More Than a Rogue More Than a Rogue by Sophie Barnes
My rating: 2 of 5 stars

2.5 stars

I received this book for free in exchange for an honest review. This does not affect my opinion of the book or the content of my review.

Emily Howard might be considered a spinster but she even though she's never been kissed, it doesn't mean she doesn't want to be.
Griffin Crawford has never been one to think about marriage but when he gets caught kissing Emily by the women of her family, he's prepared to do the right thing.
Except Emily wants nothing to do with a forced marriage and runs to try and escape back to her cottage out of London.
Griffin gives chase fearing for her safety and circumstances have them spending more time together, making it hard to keep certain feelings hidden.

As if reading her mind, he raised his chin a notch. “We’re not so dissimilar, are we? Both running from the mold our parents meant for us to fit into.”

More Than a Rogue is book two in the Crawford's series, the first had Griffin's Duke older brother falling in love with one of Emily's friends. I didn't read the first in the series and while I missed some prior background friendship information between Emily and her two friends and their Clearview home for children, I would still say you could start here. We're thrown right away into the story with Emily discussing with her friends how she wants to be kissed, a little hint that she's liked Griffin from afar, and then they get caught kissing. There's a tiny bit of road romance and then the majority is Emily and Griffin at a cottage liking one another and thinking the other one doesn't like them enough to do anything about it.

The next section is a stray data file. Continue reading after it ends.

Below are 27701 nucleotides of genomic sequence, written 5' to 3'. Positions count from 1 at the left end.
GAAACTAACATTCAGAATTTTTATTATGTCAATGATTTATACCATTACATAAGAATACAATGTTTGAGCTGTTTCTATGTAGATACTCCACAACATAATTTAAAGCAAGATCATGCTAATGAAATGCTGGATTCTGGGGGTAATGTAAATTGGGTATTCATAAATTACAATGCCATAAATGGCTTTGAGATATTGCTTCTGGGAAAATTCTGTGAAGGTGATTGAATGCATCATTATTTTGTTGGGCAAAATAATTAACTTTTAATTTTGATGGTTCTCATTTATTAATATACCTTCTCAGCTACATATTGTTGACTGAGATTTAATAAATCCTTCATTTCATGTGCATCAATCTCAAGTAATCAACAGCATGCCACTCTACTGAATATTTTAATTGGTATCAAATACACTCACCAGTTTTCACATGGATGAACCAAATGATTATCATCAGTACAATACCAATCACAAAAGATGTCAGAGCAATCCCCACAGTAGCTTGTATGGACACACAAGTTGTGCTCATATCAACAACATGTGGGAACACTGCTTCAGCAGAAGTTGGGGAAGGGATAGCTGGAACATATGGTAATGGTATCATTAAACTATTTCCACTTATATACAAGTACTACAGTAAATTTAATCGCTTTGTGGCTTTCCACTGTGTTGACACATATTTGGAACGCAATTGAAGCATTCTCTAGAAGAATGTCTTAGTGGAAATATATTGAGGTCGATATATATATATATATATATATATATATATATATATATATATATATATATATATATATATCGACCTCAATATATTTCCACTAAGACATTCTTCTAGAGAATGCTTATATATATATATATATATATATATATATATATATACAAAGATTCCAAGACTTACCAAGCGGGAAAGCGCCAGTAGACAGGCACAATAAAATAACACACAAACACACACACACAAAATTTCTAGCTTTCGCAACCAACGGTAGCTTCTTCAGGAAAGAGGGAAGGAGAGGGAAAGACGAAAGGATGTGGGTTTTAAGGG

His eyes darkened as he took a step forward. The water slid away from the lower part of his chest, revealing his navel. Emily stared even as she took a step back. “I wonder,” Lord Griffin said as another stride offered a view of his hip, “how far this curiosity of yours,” his other hip appeared along with a narrow dart of black hair leading down over his pelvis, “will take you.”

Emily and Griffin do have their cute and steamy moments together but they got buried at times for me with the relentless “doesn't like me enough” angst that could have all been solved with a simple conversation. There was also a lot with the story plot that you'll just have to go along with, how Griffin is the only one to chase after Emily and why, Griffin deciding to pretend to be his brother so he can stay at the cottage with Emily, and all of Emily deciding Griffin doesn't love her enough when he shows and tells her in every possible way but saying the word “love”. The middle dragged out some with how Emily and Griffin went back and forth with their insecurities.